Except in both cases Godzilla would be unable to follow the monster in question. King Ghidorah can fly faster than Godzilla can swim or walk, making it easy to stay ahead of Godzilla while still allowing Ghidorah to freely destroy cities. In Final Wars, the monsters were held in stasis aboard ships until they were teleported to Godzilla's location. If they stayed aboard those ships then Godzilla would be unable to fight them.
Yes, but Godzilla would have then just gone straight to the Futurians/Xilians and attacked their ships. And remember that in both cases humans helped Godzilla by teleporting the Futurian ship to his location and leading Godzilla to the Xilian mothership.
Why was Dr.Serizawa so concerned about what could be done with the Oxygen Destroyer? It only works underwater, so unless Atlantis is real, it can't really do that much damage.
As a survivor of one of the nuclear bomb attacks on Japan, Serizawa was deeply conflicted because he was trying to create something beneficial to the world (a clean source of energy) but as it was only half finished it was only useful as a weapon. You know, just like a nuclear bomb. He was like a Japanese J. Robert Oppenheimer, but he didn't want his invention to become a weapon like that. And if you think an "oxygen destroyer" would only work in the water ... uh, what are you breathing right now?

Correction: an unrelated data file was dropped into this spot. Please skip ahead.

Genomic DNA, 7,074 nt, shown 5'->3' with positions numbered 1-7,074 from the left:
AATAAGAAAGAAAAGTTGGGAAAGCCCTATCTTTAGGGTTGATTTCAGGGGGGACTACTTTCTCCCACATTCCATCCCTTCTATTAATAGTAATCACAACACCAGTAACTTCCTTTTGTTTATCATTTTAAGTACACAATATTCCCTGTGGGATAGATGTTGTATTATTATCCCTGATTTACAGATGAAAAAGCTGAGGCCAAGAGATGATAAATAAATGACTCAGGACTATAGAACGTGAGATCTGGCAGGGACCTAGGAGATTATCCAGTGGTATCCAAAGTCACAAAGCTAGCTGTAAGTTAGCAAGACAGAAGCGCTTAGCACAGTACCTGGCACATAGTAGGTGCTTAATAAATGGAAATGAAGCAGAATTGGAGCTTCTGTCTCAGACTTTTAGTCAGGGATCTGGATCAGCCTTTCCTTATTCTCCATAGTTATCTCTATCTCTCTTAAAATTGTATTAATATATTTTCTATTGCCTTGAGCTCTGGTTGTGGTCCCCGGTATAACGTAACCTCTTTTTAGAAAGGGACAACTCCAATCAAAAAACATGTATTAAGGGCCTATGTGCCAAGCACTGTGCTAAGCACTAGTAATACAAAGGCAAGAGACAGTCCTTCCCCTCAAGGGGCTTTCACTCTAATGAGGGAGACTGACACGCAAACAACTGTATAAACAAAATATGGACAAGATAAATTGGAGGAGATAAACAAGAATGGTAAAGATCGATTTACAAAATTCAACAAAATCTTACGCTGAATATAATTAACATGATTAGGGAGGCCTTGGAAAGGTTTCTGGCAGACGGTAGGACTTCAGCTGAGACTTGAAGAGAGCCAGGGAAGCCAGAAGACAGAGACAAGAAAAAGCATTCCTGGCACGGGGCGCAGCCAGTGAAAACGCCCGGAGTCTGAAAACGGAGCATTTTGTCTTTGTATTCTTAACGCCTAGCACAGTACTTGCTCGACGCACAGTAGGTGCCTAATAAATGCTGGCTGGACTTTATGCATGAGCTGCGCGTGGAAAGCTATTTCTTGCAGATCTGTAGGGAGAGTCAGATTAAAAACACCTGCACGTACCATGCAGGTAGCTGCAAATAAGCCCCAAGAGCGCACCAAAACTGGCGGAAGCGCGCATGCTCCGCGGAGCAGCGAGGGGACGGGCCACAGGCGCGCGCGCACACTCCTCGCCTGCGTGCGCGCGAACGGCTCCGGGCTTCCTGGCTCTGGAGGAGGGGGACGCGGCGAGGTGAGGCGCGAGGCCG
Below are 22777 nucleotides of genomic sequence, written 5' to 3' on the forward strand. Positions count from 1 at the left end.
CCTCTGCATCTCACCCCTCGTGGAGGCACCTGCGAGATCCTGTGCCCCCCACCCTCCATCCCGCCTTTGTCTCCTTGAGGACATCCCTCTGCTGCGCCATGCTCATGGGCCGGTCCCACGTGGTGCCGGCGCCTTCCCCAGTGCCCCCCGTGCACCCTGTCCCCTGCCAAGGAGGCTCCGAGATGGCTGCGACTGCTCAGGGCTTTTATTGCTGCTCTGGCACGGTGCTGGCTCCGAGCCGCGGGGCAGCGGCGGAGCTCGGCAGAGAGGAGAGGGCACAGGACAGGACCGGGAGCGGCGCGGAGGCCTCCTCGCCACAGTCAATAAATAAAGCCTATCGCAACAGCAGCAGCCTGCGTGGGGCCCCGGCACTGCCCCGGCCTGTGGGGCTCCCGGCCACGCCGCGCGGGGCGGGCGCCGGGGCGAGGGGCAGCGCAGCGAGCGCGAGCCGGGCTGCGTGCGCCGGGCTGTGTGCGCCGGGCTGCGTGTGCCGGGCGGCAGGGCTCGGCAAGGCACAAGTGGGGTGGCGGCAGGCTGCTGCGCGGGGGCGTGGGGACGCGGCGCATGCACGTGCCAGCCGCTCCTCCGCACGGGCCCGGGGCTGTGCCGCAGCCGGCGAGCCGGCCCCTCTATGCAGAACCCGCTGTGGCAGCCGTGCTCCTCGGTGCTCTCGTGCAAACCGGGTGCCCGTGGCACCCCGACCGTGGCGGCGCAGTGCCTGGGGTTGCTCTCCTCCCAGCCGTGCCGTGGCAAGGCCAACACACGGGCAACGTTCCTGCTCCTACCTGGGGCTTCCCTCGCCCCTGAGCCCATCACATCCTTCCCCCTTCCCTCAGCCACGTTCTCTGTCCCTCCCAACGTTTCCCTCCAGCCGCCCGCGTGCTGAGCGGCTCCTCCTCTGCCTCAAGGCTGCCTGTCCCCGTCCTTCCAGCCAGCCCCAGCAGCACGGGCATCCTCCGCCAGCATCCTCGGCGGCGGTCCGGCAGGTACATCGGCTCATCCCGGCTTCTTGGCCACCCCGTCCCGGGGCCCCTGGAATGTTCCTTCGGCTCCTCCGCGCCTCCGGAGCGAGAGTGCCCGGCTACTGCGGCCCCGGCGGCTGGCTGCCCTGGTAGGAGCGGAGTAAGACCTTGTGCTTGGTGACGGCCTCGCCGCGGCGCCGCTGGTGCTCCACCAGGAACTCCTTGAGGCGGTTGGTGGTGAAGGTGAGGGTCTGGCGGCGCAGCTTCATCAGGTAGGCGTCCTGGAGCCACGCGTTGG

Hell, in Godzilla vs. Destroyah, one of the characters outright states that if it were used on land Tokyo would have been turned into a Mass Grave.
Even if it only works in the water, the heck does it make it not a super weapon. Whoever owned could just toss it into the water and voila, all the ships in the area would sink straight to the bottom.
There's also the proliferation factor. Think of the aforementioned Oppenheimer's concern about the atomic bomb. Science will not only build more superweapons, they will built exponentially more destructive super weapons.
In all likelihood, the producers of Rugrats got permission to use their likenesses. Or Toho just doesn't consider it worth their time.
In the case of University City vs Nintendo, Donkey Kong was considered a ripoff of King Kong. However because King Kong was so old that he was considered PUBLIC DOMAIN, Universal had no right to defend King Kong. The same would be true for Raptar and other parodies. Going to court would be dangerous because of this, Toho's reputation would be at risk for such hostility.